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OKTIBBEHA COUNTY, Miss. — A large-scale cocaine distribution organization in northeast Mississippi has been dismantled, with five people arrested and more arrests expected, interim Mississippi Bureau of Narcotics Director Samuel W. Owens said Tuesday.

Law enforcement officers simultaneously served nine search warrants February 1, leading to the arrests in connection with the continuing investigation code-named “Operation Queen Bee,” said Director Owens.

The suspects, with charges and bonds, are: Sherita Garth, 37, of Starkville, three counts of sale of cocaine and conspiracy to distribute cocaine, $30,000; Calvin Baskin, 43, of West Point, possession of cocaine, possession of MDMA (Molly), conspiracy to distribute cocaine and possession of a firearm by a convicted felon, on probation with the state Department of Corrections for previous drug charges, no bond; Dashiki Townsend, 31, of West Point, possession of cocaine and conspiracy to distribute cocaine, $5,000; Timothy Gilliam, 39, of Ecru, possession of cocaine and conspiracy to distribute cocaine, $30,000; and Debra Walker, 57, of Starkville, possession of a firearm by a convicted felon, running a large-scale gambling operation, $5,000.

Agents seized approximately 23 ounces of cocaine with an estimated street value of $66,000 in the course of the investigation. Once the suspects were in custody, agents discovered the organization had supplied cocaine with estimated street values totaling more than $1 million, Director Owens said.

The investigation, led by the MBN as well as the U.S. Drug Enforcement Administration and U.S. Bureau of Alcohol Tobacco and Firearms, resulted in the seizure of approximately $40,000 in cash, seven vehicles, six firearms, three money counters and other paraphernalia used in the distribution of controlled substances, said MBN Enforcement Commander Lt. Col. Mike Perkins.

Though based in Oktibbeha County, the organization obtained large quantities of cocaine and other controlled substances from Houston, Texas, and distributed the illegal drugs to individuals in six other counties, Lt. Col. Perkins said.

The investigation was begun by the Oktibbeha County Sheriff Department and MBN, working jointly with the DEA and ATF. And it required additional support from the Clay County and Chickasaw County sheriff departments, West Point Police Department, North Mississippi Narcotics Task Force and Mississippi Highway Patrol, said Lt. Col. Perkins.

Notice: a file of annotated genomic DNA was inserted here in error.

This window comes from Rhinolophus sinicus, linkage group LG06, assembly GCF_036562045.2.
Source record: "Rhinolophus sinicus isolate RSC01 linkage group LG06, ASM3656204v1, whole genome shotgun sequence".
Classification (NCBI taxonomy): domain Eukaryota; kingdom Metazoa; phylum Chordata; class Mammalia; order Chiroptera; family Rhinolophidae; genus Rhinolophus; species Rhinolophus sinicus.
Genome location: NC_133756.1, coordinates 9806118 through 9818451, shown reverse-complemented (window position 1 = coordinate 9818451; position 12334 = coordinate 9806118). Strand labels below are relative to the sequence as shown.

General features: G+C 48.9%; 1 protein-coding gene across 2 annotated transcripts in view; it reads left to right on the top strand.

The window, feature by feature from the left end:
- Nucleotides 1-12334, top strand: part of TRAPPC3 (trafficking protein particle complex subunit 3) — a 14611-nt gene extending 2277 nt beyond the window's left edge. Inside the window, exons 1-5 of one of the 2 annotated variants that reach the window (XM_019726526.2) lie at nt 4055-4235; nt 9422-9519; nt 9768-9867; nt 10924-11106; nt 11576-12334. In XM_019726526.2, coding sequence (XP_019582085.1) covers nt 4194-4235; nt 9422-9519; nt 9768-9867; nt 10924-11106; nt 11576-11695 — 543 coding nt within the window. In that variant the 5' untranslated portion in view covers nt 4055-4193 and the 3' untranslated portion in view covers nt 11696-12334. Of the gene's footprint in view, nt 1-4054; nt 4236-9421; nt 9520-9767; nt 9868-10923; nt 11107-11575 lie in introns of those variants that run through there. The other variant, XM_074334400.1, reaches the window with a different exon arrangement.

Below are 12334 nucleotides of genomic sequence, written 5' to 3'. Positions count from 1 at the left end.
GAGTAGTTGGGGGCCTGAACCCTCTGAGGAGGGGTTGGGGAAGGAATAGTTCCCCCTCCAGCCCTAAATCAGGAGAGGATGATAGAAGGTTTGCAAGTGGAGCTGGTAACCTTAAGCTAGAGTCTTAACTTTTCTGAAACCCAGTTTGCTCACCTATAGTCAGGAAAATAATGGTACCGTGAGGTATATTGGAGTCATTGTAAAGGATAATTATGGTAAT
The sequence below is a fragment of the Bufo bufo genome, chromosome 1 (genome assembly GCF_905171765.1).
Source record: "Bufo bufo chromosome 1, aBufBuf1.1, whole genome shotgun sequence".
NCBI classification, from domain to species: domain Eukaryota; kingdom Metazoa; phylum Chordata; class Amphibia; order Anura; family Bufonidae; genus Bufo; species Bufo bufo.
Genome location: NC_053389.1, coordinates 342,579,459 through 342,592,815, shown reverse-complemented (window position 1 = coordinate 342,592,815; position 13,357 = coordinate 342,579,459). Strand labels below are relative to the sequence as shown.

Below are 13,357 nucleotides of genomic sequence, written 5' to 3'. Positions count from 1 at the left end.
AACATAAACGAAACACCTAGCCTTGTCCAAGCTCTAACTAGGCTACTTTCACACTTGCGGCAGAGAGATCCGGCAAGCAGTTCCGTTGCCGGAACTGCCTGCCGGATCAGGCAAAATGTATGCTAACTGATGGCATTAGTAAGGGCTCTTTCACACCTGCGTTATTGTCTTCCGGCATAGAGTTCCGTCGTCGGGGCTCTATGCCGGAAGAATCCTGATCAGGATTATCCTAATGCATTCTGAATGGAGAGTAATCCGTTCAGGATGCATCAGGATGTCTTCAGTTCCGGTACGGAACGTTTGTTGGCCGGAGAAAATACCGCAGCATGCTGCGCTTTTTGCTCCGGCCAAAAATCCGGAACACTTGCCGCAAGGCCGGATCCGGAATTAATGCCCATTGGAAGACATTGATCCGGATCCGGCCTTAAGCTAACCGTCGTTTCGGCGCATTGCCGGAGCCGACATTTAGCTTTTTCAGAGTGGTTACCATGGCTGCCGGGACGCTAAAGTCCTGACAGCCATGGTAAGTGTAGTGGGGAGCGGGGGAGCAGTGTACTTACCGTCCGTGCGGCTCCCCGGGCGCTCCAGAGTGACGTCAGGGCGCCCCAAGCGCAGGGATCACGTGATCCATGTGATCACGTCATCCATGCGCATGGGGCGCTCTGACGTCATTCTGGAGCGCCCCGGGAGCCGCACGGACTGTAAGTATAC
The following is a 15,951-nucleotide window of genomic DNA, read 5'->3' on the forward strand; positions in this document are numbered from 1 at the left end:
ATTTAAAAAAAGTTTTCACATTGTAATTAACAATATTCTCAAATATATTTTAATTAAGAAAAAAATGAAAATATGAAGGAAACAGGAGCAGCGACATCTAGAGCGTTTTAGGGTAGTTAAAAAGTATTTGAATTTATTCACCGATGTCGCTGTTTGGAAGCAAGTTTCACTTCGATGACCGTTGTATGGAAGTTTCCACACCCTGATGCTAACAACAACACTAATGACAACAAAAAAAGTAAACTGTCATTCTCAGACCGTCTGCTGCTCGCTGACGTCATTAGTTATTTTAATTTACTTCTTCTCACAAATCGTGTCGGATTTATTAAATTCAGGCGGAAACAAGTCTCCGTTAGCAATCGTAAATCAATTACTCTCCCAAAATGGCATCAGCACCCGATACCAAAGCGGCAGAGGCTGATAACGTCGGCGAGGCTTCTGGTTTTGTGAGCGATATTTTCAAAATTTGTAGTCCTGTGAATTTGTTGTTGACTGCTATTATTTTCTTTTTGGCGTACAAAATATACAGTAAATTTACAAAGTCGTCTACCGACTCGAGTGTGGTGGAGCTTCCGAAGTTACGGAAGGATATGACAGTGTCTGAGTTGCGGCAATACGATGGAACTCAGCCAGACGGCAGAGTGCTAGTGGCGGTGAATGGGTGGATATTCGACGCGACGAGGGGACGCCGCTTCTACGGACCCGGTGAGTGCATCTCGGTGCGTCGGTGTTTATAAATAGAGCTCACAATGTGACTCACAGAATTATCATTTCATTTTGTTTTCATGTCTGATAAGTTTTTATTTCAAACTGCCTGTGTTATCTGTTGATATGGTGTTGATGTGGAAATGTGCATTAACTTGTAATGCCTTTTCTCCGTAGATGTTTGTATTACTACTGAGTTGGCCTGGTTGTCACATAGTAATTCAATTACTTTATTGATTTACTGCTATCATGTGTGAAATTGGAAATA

“Because of the hard work of multiple agencies in a yearlong investigation, a major drug organization and a large-scale gambling operation were shut down, making the residents of Oktibbeha County safer,” said Sheriff Steve Gladney.

“Working daily with the MBN in combating the drug dealers in Clay County continues to benefit Clay County residents,” Sheriff Eddie Scott added.

Comment on this Story

  • Lisa S.

    This title is misleading. They seized $66k worth of drugs, not $1 million. The article gives the correct information. Estimating the amount of business the organization has done is not the same as the worth of the drugs seized.

    • Brad

      Lisa S,
      The title is in fact not accurate. However, instead of focusing on the error by the news agency, why not give a big Hooray and thanks to the hard working men and women who spent nights and days away from their families to make this bust happen. It is a sad fact in our world today that many people would rather point out minor errors instead of celebrating huge accomplishments that benefit our good citizens. For my part, I celebrate and congratulate the men women, and agencies that came together to make our area a little bit safer.

  • Me

    I agree it’s misleading and 1 million is actaully 100,000 whatever it takes to make them sound like they accomplished something with our tax dollars

  • Don Rainwater

    What about the Houston Texas distributor now ? Apparently they know who they are

  • vman

    the media do it all the time, but the street value is a million….and it doesn’t matter to me if it’s a million or 66 thousand it’s alot and i’m glad it’s off the streets.

  • Earnest Young

    As a retired law enforcement officer it isn’t misleading. Don’t know what part of the article you read but I guess you missed the YEAR LONG investigation part. The money they seized only refers to want they got during the search warrant. I’m sure after a year of investigation that’s the cumulative amount these diapers made. If they 40 to 60 thousand in one week. Do the math for a year

  • Lisa S.

    No, Sir. I didn’t miss that. I also didn’t miss the only mention of one million in the article:

    “Once the suspects were in custody, agents discovered the organization had supplied cocaine with estimated street values totaling more than $1 million, Director Owens said.”

    Now while $1 million is an impressive amount of drug traffic for Oktibbeha County, this is simply the amount of business the cops estimated the group did at all.

    This means that, in order for them to have seized $1 million in drugs, the group would have never gone through with a single transaction.

    The police only seized $66k worth of drugs according to the article.

    And I made this not to complain about the police department and the use of our tax dollars but, rather, misleading journalism practices that fool people who don’t read the entire article.

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